You might not realize it, but many things can affect your mood — for better or worse. And sometimes it’s the seemingly small things that can dim your day.
But once you can identify these sneaky triggers, you can determine how to deal with them.
Below are eight potential issues that — before you know it — can lead to a bad mood, along with what to do about them.
1. Spending time with negative people.
There’s nothing wrong with venting. But some people moan and groan about every little issue without wanting to solve their problems — and that can mess with your mood, said DeAnna Welch, MA, a counselor turned blogger. “Spending time with negative nellies can leave you feeling drained, or like some of their negativity has jumped off of them onto you,” she said. So limit your interactions with chronic complainers, she said.
2. Spending too much time on Facebook.
Spending too much time on a social network like Facebook can give you “a comparison hangover.”
“I first heard [this term] from Marie Forleo, which describes the crummy feelings you get after engaging in way too much envy-stoking behavior, especially without the full picture of what someone else’s life is really like,” said Ashley Eder, LPC, a psychotherapist in Boulder, Colorado. How do you know when too much is too much? “When you find the smile from reading up on your friends’ lives has faded,” she said.
3. Ignoring or overriding your body.
“Fighting against your body can make you tired, irritable, and feeling like you want to isolate yourself from loved ones,” Eder said. But it’s tough to listen, especially when your body wants a nap or a day off from exercise, she said. And for many of us, it’s tough to identify our somatic clues in the first place.
Eder likened reading and responding to our body sensations to learning a new language. “It takes practice and persistence to gain fluency.” One way to regularly connect with your body is by doing a body scan. Without judgment, first check in with your entire body; then pay attention to each body part and consider its “sensation, temperature [and] patterns of tension or relaxation,” she said.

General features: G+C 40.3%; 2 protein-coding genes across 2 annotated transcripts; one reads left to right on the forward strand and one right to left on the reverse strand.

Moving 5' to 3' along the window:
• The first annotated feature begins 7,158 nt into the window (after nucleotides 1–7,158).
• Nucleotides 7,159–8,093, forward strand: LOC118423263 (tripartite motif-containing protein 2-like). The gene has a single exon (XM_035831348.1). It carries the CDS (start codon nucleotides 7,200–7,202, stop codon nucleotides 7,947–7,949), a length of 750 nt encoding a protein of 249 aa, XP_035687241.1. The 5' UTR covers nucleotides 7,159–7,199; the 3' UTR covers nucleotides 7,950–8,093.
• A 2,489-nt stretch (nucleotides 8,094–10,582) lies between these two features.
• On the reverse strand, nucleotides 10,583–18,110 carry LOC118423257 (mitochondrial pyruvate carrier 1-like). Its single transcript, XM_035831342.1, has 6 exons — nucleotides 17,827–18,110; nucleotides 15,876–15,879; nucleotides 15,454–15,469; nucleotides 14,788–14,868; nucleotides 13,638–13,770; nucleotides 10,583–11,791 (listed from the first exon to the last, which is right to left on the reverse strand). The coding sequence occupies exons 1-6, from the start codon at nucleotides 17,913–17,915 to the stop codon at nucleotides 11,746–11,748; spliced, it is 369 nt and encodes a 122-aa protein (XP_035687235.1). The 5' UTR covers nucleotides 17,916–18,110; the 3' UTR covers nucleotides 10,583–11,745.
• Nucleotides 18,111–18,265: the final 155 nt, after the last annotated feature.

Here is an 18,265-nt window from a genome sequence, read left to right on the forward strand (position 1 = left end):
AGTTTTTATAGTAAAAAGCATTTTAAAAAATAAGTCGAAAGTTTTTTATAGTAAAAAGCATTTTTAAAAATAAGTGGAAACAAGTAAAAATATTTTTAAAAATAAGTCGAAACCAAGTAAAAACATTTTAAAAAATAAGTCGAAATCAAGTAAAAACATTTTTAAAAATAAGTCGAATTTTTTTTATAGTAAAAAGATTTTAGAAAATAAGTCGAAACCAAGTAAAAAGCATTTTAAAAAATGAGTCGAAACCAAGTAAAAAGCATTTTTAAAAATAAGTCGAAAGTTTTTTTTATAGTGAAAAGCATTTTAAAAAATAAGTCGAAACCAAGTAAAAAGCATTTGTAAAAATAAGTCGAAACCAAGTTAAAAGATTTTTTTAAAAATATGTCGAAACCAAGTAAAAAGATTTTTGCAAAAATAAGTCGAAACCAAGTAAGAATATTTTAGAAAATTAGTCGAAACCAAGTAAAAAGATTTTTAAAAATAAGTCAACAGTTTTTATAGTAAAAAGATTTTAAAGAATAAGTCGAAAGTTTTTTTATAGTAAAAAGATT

Identify how your body feels and how you can best respond. Doing so has important upsides. As Eder said, “When your body makes a request, you get a chance to learn about what’s going on with it, and act on its behalf. Often it turns out that taking the time to do these two things results in your body feeling satisfied, and you being more aware of what is going on in your life and how to respond to it.”
4. Trying to control others.
Trying to control others’ behavior is futile. When they inevitably don’t do what you want, you’re the one who ends up getting frustrated. The next time you feel the urge to control someone else, repeat this mantra, Welch said: “Other people are not me. Because they are not me, they are not always going to do what I think they should do.”
She suggested asking yourself: “What can I do to make this situation better?” She gave the example of a friend who’s always running late. Rather than getting irritated and telling your friend what to do, bring a book to read, so you’re not wasting time, she said. Remember that “the only person you can control is yourself,” Welch said.
5. Trying too hard to lift your mood.
Trying your hardest to feel better can actually backfire. According to Eder, “Denying that something is painful or pretending that a bad thing didn’t happen can actually create more tension around the problem and pop up in unrelated situations, like picking a fight with your partner or avoiding things that would help you feel better.”
Trying to pay attention to several pieces at once pilfers our ability to fully focus and enjoy what we’re doing, Eder said. She quoted Buddhist monk Thich Nhat Hanh, who encourages people to focus on being present “instead of worrying about what just happened or what comes next. His reminder to ‘wash the dishes in order to wash the dishes’ is an invitation to be fully present in each moment as a way of settling our naturally busy minds,” she said.
7. Viewing jarring media.
Watching graphic news or videos can be upsetting. But you don’t need to watch the disturbing stuff to stay informed. As Welch said, “You don’t need to see video of Saddam Hussein’s execution to know that he died, or to see Snooki getting punched in the face to know that some men hit women.”
8. Being disorganized.
“Spending precious time looking for items and being surrounded by piles everywhere can definitely lead to stress and anxiety,” Welch said. And it can lead to other negative consequences: Not finding your keys can make you late for work – and get you a speeding ticket. Or worse, not finding an important document can get you in trouble with your boss or jeopardize a school project. (Try these ideas on cutting clutter and getting organized.)
Pinpointing the people, places and things that sink your mood is key to your emotional health. “The more you can get in tune with what you do and don’t need in your emotional life, the less you will find yourself falling into patterns that can lead to bad moods,” Welch said.